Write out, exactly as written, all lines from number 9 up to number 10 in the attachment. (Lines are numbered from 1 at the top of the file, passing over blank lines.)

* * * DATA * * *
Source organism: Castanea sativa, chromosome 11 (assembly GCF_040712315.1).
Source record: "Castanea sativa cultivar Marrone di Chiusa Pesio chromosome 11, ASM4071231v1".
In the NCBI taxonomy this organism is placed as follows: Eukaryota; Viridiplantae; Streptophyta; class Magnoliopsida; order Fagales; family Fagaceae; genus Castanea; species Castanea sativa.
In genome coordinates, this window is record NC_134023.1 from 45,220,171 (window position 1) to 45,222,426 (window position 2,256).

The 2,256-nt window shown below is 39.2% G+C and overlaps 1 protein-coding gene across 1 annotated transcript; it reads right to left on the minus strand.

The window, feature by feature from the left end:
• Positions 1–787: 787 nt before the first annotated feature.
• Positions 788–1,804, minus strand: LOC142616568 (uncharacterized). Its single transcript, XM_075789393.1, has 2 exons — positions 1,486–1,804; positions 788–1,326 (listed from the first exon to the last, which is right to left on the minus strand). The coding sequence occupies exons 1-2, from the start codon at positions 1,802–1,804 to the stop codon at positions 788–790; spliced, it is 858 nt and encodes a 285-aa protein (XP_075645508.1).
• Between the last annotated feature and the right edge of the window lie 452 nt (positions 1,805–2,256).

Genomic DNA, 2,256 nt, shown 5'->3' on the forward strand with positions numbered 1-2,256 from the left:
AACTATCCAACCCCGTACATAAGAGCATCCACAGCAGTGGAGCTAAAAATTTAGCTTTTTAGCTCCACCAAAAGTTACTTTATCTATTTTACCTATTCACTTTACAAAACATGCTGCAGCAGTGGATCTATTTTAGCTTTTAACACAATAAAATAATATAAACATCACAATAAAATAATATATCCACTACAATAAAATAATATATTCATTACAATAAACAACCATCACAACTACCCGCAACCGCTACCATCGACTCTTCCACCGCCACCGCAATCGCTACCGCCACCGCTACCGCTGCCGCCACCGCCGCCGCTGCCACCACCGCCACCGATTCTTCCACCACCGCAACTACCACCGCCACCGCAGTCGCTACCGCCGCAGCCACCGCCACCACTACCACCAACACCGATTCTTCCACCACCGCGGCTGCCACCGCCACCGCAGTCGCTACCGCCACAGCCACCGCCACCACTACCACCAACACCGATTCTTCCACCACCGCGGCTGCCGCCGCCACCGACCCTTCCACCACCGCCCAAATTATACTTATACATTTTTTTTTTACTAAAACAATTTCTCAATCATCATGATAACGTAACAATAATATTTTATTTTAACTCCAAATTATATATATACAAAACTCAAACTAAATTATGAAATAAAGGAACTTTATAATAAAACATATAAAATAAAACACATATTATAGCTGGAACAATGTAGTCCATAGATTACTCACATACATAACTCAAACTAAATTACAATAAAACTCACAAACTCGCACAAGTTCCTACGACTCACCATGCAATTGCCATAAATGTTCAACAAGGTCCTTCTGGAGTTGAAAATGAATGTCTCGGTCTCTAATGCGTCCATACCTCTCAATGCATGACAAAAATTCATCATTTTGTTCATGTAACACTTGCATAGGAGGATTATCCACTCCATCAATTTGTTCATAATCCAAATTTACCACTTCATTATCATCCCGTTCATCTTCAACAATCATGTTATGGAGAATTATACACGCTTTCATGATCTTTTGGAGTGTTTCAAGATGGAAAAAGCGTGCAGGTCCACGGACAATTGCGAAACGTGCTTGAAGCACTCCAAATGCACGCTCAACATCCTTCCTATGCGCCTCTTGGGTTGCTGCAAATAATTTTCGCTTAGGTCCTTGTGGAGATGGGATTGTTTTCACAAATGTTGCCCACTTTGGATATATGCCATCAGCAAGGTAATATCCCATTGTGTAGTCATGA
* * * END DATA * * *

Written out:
• Between the last annotated feature and the right edge of the window lie 452 nt (positions 1,805–2,256).

Genomic DNA, 2,256 nt, shown 5'->3' on the forward strand with positions numbered 1-2,256 from the left: